A variety of financing options exist for commercial real estate – both debt and equity. All of these options come with their own pros and cons, meaning some financing sources make more or less sense, depending on the specific deal. For developers and investors, financing speed and flexibility sometimes take priority over costs. In these situations, commercial real estate hard money loans can be useful, so we’ll use this article to provide an overview of these loans.
Specifically, we’ll cover the following topics:
- What is a Hard Money Loan?
- Hard Money Loan Pros and Cons
- Using Hard Money for Commercial Real Estate
- Final Thoughts
What is a Hard Money Loan?
Traditional Loan Underwriting
Traditional commercial lenders take a fairly holistic approach to loan underwriting (i.e. the lender’s vetting and approval process for a particular loan). Say, for instance, you apply with your local credit union for a commercial mortgage on an apartment building.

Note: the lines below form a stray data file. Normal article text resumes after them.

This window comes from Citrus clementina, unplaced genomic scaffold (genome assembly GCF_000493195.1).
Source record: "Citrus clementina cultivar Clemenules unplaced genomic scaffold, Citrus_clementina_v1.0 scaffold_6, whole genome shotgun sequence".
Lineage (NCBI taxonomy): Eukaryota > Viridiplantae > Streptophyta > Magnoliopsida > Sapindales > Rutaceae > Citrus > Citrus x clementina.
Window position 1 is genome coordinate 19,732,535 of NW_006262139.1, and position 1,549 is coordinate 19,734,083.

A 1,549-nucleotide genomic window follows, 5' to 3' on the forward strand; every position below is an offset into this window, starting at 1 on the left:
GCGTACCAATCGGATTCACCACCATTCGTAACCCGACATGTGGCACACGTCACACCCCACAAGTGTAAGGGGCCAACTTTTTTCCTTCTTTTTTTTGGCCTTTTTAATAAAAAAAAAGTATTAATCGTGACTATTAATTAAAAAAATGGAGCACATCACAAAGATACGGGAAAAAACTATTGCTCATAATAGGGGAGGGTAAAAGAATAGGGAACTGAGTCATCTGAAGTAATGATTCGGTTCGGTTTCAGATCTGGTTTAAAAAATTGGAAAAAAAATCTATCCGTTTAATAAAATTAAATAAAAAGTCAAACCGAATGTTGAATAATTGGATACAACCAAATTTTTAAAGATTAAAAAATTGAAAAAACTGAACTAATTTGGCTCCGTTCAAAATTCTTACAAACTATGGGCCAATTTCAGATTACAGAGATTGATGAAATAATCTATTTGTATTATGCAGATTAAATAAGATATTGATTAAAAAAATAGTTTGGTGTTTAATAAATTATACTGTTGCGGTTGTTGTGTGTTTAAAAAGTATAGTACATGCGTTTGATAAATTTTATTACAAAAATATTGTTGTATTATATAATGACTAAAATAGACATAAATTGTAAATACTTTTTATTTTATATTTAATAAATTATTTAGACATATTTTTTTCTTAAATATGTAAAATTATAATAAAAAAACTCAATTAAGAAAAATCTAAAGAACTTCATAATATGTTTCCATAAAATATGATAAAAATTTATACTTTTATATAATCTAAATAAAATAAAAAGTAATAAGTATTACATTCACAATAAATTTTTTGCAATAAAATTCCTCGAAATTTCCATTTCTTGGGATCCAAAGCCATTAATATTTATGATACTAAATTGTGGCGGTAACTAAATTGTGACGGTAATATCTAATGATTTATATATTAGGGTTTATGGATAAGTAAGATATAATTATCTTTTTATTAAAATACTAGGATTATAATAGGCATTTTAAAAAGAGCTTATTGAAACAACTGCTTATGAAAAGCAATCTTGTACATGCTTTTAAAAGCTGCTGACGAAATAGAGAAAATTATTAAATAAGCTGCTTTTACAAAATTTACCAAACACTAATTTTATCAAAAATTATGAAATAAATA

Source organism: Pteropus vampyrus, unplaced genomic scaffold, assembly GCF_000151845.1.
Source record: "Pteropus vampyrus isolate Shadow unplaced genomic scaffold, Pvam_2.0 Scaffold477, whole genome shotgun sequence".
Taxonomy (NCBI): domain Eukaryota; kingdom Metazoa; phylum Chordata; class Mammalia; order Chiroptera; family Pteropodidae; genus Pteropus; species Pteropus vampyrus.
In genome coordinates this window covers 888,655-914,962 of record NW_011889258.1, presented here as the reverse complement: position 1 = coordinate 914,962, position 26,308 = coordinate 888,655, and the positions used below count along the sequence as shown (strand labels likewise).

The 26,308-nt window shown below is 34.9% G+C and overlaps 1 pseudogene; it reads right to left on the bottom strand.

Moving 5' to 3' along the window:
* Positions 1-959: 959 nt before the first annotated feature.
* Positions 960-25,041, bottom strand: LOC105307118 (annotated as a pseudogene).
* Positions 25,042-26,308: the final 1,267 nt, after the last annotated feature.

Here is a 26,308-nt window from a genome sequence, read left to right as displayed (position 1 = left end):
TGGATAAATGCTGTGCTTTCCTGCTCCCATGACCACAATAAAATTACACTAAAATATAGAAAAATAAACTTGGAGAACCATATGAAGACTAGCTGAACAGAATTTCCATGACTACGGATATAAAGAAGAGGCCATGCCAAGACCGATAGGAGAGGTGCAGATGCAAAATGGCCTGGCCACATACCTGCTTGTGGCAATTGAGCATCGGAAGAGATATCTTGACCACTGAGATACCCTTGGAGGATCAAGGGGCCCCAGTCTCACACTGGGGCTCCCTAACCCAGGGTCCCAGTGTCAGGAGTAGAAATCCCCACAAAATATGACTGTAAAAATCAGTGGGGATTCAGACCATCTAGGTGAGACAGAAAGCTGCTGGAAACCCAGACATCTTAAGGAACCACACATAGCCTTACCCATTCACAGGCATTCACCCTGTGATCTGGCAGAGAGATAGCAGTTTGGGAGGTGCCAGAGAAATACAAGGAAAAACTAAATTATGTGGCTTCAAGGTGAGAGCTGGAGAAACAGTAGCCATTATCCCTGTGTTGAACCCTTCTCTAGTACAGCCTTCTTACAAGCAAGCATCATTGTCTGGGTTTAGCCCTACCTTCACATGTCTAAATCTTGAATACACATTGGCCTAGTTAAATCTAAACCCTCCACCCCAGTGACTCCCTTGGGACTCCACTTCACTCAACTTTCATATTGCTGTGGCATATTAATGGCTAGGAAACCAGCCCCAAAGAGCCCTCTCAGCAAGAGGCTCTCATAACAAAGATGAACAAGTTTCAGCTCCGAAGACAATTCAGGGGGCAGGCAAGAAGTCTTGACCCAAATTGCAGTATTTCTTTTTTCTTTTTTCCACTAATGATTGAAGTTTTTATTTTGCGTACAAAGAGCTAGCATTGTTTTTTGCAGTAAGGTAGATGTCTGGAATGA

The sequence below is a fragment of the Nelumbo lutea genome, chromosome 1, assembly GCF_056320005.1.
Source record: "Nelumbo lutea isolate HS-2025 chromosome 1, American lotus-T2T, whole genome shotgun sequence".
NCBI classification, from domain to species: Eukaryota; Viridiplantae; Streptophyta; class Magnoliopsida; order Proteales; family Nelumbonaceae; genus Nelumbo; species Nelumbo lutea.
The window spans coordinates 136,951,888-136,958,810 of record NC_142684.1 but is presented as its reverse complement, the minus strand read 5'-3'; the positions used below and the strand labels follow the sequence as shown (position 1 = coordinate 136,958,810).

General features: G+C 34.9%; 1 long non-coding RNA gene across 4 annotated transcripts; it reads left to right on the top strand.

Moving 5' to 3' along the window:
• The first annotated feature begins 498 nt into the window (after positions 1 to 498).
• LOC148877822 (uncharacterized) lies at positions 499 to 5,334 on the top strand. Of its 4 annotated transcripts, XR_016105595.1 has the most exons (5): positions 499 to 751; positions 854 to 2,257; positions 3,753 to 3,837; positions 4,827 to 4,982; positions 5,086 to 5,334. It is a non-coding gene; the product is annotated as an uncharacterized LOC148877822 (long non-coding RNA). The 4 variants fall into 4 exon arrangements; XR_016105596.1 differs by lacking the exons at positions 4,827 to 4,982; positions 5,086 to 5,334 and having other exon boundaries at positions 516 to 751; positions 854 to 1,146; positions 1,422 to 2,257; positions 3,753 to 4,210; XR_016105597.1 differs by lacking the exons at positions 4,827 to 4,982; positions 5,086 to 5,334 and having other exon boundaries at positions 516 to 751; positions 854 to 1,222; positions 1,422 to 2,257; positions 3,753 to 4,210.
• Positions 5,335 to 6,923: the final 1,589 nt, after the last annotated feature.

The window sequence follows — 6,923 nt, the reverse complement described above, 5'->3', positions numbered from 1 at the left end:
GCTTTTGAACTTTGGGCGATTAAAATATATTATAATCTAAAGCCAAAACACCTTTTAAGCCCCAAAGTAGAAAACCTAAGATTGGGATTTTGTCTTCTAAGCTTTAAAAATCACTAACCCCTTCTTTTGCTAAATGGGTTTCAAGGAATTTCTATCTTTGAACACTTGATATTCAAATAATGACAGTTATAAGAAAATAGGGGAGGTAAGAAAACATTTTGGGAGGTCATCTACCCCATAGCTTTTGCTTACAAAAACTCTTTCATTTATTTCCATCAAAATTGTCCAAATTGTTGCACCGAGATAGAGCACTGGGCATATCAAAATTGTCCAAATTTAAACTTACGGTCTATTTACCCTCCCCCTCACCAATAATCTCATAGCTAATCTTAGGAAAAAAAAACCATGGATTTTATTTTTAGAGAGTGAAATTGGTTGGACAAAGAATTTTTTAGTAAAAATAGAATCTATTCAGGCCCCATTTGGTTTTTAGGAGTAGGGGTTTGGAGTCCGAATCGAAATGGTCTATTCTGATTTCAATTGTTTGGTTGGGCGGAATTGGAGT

As part of the underwriting process, the lender will certainly look at the property’s financials and income-producing capacity, lease stability, value, and condition. But, that’s only one part of the review. Additionally, lenders will closely analyze your (i.e. the borrower’s) financial situation. Except for the most experienced real estate developers, the vast majority of commercial mortgages will require a personal guarantee, even though you’ll be borrowing in the name of a business entity – typically an LLC. As such, banks want to know that you can keep making your debt payments, regardless of what happens at the property.
At a minimum, this personal financial review will include a close inspection of:
- Personal tax returns
- Personal credit score, judgements, and bankruptcies
- Personal financial statements (essentially a personal balance sheet and income statement combined)
- Related business profit & loss statements